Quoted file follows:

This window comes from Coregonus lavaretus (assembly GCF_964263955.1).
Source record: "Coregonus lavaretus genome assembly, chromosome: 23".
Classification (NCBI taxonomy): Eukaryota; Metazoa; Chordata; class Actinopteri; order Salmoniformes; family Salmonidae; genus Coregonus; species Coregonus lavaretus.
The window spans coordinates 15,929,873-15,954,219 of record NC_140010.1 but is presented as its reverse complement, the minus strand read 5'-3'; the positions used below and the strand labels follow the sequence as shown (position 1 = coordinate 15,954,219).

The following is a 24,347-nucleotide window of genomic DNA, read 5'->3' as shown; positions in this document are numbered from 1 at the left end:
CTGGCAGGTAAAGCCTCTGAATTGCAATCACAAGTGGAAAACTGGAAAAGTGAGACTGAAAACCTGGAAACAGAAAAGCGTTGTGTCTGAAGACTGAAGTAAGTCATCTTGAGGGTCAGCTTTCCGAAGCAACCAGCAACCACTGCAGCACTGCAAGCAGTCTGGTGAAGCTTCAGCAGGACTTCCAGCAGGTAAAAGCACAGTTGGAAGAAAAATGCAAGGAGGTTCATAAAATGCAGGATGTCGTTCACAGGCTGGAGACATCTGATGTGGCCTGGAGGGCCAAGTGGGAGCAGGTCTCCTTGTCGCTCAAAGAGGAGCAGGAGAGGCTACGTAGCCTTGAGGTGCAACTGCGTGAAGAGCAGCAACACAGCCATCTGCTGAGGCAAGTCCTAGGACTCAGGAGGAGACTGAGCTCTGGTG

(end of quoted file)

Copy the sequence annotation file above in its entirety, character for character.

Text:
This window comes from Coregonus lavaretus (assembly GCF_964263955.1).
Source record: "Coregonus lavaretus genome assembly, chromosome: 23".
Classification (NCBI taxonomy): Eukaryota; Metazoa; Chordata; class Actinopteri; order Salmoniformes; family Salmonidae; genus Coregonus; species Coregonus lavaretus.
The window spans coordinates 15,929,873-15,954,219 of record NC_140010.1 but is presented as its reverse complement, the minus strand read 5'-3'; the positions used below and the strand labels follow the sequence as shown (position 1 = coordinate 15,954,219).

The following is a 24,347-nucleotide window of genomic DNA, read 5'->3' as shown; positions in this document are numbered from 1 at the left end:
CTGGCAGGTAAAGCCTCTGAATTGCAATCACAAGTGGAAAACTGGAAAAGTGAGACTGAAAACCTGGAAACAGAAAAGCGTTGTGTCTGAAGACTGAAGTAAGTCATCTTGAGGGTCAGCTTTCCGAAGCAACCAGCAACCACTGCAGCACTGCAAGCAGTCTGGTGAAGCTTCAGCAGGACTTCCAGCAGGTAAAAGCACAGTTGGAAGAAAAATGCAAGGAGGTTCATAAAATGCAGGATGTCGTTCACAGGCTGGAGACATCTGATGTGGCCTGGAGGGCCAAGTGGGAGCAGGTCTCCTTGTCGCTCAAAGAGGAGCAGGAGAGGCTACGTAGCCTTGAGGTGCAACTGCGTGAAGAGCAGCAACACAGCCATCTGCTGAGGCAAGTCCTAGGACTCAGGAGGAGACTGAGCTCTGGTG